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Oct 21, 2010The GolemPosted in: Personal Writing
By Quan Williams
“Soon,” the wizard Abjicnal muttered to himself, “soon my revenge will be complete.” He sat in darkness, a toothy grin plastered across his face. His moment would soon come, and his hated enemies would finally pay for their insolence, their arrogance, and their repeated attempts at his life.
It was a good thing Abjicnal was a resourceful wizard, otherwise his last encounter with his hated nemesis would have indeed been his last. But the protective wards he placed on his scrying pool activated just in time, draining the heavy water out of his lungs before he drowned and whisking him through a secret exit in his lair.
Abjicnal sneered. The nerve of his enemy, trying to drown him in his own scrying pool! Sure, Abjicnal was using it to spy on his hated nemesis, but that still did not excuse his enemy pushing him into the pool of heavy water. But the wizard survived, and that incident would only be added to the long list of reasons his revenge against his enemy would be that much sweeter. He had learned from the incident. He would not underestimate his nemesis again. This time his victory would be complete.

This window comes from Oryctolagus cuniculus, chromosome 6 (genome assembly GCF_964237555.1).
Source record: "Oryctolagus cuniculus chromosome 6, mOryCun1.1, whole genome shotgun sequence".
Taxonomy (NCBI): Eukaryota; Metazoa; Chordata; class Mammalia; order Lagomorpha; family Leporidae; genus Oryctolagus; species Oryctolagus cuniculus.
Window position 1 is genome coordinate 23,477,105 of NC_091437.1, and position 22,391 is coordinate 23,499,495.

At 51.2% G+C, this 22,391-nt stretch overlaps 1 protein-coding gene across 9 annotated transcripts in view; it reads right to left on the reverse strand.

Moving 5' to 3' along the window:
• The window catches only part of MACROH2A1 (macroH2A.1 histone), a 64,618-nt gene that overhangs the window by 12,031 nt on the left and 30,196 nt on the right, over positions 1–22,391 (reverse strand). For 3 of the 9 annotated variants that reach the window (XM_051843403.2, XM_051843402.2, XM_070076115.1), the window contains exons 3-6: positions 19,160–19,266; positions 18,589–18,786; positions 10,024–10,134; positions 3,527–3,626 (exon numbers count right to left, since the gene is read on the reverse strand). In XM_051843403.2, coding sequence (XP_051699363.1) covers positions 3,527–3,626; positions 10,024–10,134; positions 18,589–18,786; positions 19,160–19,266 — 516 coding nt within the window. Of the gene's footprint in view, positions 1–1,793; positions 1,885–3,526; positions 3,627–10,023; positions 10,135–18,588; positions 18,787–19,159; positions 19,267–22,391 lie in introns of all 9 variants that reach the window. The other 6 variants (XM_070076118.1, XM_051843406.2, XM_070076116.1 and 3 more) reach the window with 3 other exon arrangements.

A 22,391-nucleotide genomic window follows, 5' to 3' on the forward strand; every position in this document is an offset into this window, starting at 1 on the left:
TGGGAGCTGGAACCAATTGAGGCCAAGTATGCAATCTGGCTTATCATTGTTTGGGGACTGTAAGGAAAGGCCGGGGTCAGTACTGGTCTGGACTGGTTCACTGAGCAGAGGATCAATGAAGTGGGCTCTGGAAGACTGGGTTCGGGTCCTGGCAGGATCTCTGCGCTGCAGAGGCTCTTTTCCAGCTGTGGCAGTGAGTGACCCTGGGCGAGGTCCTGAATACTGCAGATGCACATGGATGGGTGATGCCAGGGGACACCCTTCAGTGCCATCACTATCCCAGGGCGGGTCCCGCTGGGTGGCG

The plan was excellent. The Garland Kingdom his enemies called home kept the rare and beautiful Vurloauk as its royal steed. They were captured and tamed wild, and then bred to the exact specifications of the royalty and noble houses. This was the key to the plan.
It took weeks of arduous work, tracking down the rare beasts in the vast, barren Zoarlands, and carefully studying their movements and habits. The Vurloauks were not only jumpy and quick to run at even the slightest hint of danger, but they were also sensitive to magic, making Abjicnal’s invisibility cloak and concealment spells useless. He had to survey his quarry the hard way, hiding in the dried out thicket the Vurloaks ate, hoping they would not try to eat his hiding place, careful not to make even the slightest sound as he observed the majestic beasts.